‘They are just buying time’: Lawyers weigh feds’ appeal of judgment suspending Canada-U.S. asylum agreement

From the legal critics:

The Liberal government’s appeal of a recent “damning” Federal Court decision striking down Canada’s 16-year asylum agreement with the United States is disappointing and will likely end up before the Supreme Court, say lawyers and a Senator who once practiced refugee law.

Justice Ann Marie McDonald was “bang-on,” said Independent Senator Mobina Jaffer, when she found the Safe Third Country Agreement (STCA) violates Section 7 of the Canadian Charter of Rights, which guarantees everyone “the right to life, liberty and security of the person.” In July, Justice McDonald ruled the agreement, which halts people entering Canada at official border crossings because they must instead claim asylum in the U.S., is “over-broad” and the risks of detention and loss of security of the person is “grossly disproportionate” to the administrative benefit of the agreement.

The B.C. Senator said during her 20 years practicing refugee law—before the 16-year-old agreement was brought into force—she worked on many cases where refugees crossed the U.S. border seeking asylum. None in government can be “blind or deaf to what is happening in the United States,” she said, where reports continue of parents being separated from their children and placed in cages, according to Human Rights Watch, which has called the practice a human rights violation.

Sen. Jaffer took issue with the government’s argument that ending the agreement would cause an uptick in claims and put Canada’s refugee system at risk, saying that fear was likely pushing its appeal.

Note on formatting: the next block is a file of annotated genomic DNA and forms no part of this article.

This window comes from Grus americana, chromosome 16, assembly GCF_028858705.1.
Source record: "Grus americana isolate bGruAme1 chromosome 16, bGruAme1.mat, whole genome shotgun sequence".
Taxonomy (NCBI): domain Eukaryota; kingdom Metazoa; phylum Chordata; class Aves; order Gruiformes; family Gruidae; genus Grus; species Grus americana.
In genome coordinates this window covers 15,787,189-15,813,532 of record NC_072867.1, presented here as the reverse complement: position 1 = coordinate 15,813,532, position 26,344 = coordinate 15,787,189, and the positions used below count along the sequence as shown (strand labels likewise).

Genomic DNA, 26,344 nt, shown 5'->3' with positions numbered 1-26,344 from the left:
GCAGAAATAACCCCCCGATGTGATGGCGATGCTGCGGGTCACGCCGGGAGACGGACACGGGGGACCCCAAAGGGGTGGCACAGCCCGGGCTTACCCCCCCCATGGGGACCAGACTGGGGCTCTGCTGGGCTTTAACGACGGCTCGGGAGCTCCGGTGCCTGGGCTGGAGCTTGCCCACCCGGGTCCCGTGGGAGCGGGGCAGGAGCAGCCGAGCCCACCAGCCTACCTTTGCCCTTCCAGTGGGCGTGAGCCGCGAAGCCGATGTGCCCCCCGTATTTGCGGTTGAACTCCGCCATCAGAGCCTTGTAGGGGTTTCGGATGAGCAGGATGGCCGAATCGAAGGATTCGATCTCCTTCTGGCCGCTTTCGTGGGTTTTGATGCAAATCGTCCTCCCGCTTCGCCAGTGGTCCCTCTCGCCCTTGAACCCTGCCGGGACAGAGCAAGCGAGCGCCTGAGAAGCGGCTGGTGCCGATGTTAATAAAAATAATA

“This is a fairly new thing we are doing [with the agreement]. I find it almost insulting to say we will be overwhelmed with applications… so we don’t need to follow Section 7, that’s how I see it,” she said, highlighting the contradiction in Canada’s experience compared to other nations. Before the pandemic, she travelled to Lebanon and Turkey, which each house millions of refugees, while Canada has seen 58,255 irregular crossings from the U.S. since the beginning of 2017.

“I just think they are buying time to continue the same system because they know they don’t have a strong case,” Sen. Jaffer said.

The evidence presented to Justice McDonald was “damning,” said Jamie Liew, an associate professor at the University of Ottawa, and it was the most evidence presented that Sharry Aiken, an associate law professor at Queen’s University, had seen in 30 years practicing and teaching immigration and refugee law.

“It is curious to me that the government has chosen to ignore all this evidence and instead find that there is still grounds in this agreement to operate as usual… to operate as if the U.S. is acting as an honest partner in meeting its obligations under the Refugee Convention, which it clearly isn’t,” said Prof. Liew.

The appeal means that the STCA is in effect indefinitely now, and a decision is likely years off. The Federal Court of Appeal doesn’t have “a great track record in recognizing the rights of refugees,” explained Prof. Liew, and the applicants would likely appeal an unfavourable ruling.

She and her University of Ottawa colleague Errol Mendes, a professor of constitutional law, both said they think the case is destined for the Supreme Court.

“The issues at stake are so complex, it may require a final court determining some critical issues not only relevant to this case but many other cases that involve the Charter and in particular Section 7,” Prof. Mendes said by email.

Errors in judge’s findings, feds say

The government took a month to appeal the July 22 ruling, and Public Safety Minister Bill Blair (Scarborough Southwest, Ont.) explained in a statement Aug. 21 it was because there are “important legal principles to be determined in this case” and it’s necessary to appeal ”to ensure clarity on the legal framework governing asylum law.”

Asked for more clarity on the legal groundings of that appeal, Mr. Blair’s spokesperson, Craig MacBride, said by email that the government is appealing the ruling because it believes there are errors in some of the key findings of fact and law.